But a composer's choice of musical language must obey a second constraint as well, which is that it must empower the composer to write the music in the first place. We instill the need for structures to write within early in a music student's career. The craft of getting the notes to work out according to the rules is taught to young composers in "writing and analysis" courses which trace the development of our classical music heritage as if our music were a great march forward toward ever higher levels of skill and complexity. As I have argued elsewhere [2], the process of Western art music composition requires a system of complex, interlocking rules. Without the rules to push against, there is no way to expend effort; either the ink will not flow or else it pours out and covers the page. Put differently, the rules are an essential kind of mental chewing gum, without which the composer can not walk.

Musical movements such as the Spectral school or the New Complexity fill this need. Music which is founded on rationalistic grounds can not achieve the all-important quality of ineffability until the wheels and cogs of the machinery become so complex that they can no longer be fully comprehended by the composer. As our technical standards rise ever higher, the music becomes ever more complicated. How much longer can this continue?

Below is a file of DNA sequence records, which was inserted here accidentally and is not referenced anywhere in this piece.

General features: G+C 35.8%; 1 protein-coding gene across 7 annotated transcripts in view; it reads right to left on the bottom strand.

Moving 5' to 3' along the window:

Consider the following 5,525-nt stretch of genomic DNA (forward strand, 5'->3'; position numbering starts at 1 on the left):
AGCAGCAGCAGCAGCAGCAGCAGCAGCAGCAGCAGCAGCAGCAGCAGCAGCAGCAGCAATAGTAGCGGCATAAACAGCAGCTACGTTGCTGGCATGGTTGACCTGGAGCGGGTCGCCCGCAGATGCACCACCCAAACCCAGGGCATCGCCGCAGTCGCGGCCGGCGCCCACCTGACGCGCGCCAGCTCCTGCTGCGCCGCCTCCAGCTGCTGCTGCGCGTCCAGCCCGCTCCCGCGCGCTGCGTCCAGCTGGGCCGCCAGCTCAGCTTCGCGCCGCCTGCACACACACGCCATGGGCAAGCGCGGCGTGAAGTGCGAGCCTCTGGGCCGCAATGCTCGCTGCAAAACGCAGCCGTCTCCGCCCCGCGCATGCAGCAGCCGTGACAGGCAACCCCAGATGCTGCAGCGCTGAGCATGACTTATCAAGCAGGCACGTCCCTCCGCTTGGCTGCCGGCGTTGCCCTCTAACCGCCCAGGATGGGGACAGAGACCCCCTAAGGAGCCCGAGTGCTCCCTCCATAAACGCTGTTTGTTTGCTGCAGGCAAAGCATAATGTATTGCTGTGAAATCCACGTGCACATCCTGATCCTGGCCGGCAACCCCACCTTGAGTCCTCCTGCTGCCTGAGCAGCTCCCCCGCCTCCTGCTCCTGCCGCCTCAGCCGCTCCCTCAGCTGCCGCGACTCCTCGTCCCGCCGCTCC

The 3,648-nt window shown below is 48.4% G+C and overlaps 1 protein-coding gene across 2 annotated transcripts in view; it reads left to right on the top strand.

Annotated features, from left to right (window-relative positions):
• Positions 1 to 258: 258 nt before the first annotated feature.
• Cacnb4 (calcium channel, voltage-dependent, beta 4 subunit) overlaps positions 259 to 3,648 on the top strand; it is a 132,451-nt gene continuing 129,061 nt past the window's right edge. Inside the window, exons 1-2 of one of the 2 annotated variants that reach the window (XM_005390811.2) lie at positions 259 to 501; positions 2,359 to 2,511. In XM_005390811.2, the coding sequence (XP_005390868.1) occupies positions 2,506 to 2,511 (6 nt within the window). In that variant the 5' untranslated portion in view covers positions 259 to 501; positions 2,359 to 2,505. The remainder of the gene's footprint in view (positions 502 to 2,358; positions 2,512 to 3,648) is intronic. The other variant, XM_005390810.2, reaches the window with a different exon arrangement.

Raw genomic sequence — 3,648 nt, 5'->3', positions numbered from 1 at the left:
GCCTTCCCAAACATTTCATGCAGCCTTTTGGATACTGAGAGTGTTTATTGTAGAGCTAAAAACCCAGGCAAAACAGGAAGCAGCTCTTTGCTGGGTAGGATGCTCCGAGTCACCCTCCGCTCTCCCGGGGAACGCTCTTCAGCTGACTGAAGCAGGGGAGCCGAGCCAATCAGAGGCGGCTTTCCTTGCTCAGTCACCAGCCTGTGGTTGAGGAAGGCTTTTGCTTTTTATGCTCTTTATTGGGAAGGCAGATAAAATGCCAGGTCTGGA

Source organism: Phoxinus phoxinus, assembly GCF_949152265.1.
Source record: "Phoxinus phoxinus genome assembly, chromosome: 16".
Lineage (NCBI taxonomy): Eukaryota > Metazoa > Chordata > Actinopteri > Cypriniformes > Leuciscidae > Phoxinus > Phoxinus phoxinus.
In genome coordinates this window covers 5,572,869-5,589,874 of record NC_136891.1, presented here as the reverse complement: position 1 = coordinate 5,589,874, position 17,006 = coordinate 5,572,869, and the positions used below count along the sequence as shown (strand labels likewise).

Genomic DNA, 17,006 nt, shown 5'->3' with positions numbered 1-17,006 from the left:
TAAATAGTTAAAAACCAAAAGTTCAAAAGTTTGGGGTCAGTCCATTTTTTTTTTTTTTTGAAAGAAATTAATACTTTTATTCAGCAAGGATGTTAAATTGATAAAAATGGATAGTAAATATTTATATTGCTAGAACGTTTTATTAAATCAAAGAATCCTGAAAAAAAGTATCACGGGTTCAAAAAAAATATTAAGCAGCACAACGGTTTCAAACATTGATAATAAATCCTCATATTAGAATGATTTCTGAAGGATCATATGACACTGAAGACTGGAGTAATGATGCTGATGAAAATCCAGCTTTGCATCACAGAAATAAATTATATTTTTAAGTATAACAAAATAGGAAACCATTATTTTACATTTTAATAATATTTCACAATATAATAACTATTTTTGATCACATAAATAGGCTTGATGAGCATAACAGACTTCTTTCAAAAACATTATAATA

Hidden Assumptions

Although our music is complex to the point that few people can listen to it, we certainly do not offer the world's most complex music, merely the world's most unlistenable music. To compare our music to that of north India by asking which is the more complex is simply ludicrous. However, ours somehow sounds too complex. This may lie more in qualitative aspects of our music than quantitative ones; we might have a different kind of complexity (or perhaps it's just plain obfuscation) from that of other musics [3]. The West's skill in classifying, combining, dissecting, structuring, and constructing has led us to world leadership in manufacturing, medical procedures, and electronic circuit design; yet our own population turns to a music which derives more strongly from the African diaspora than from our "own" musical culture.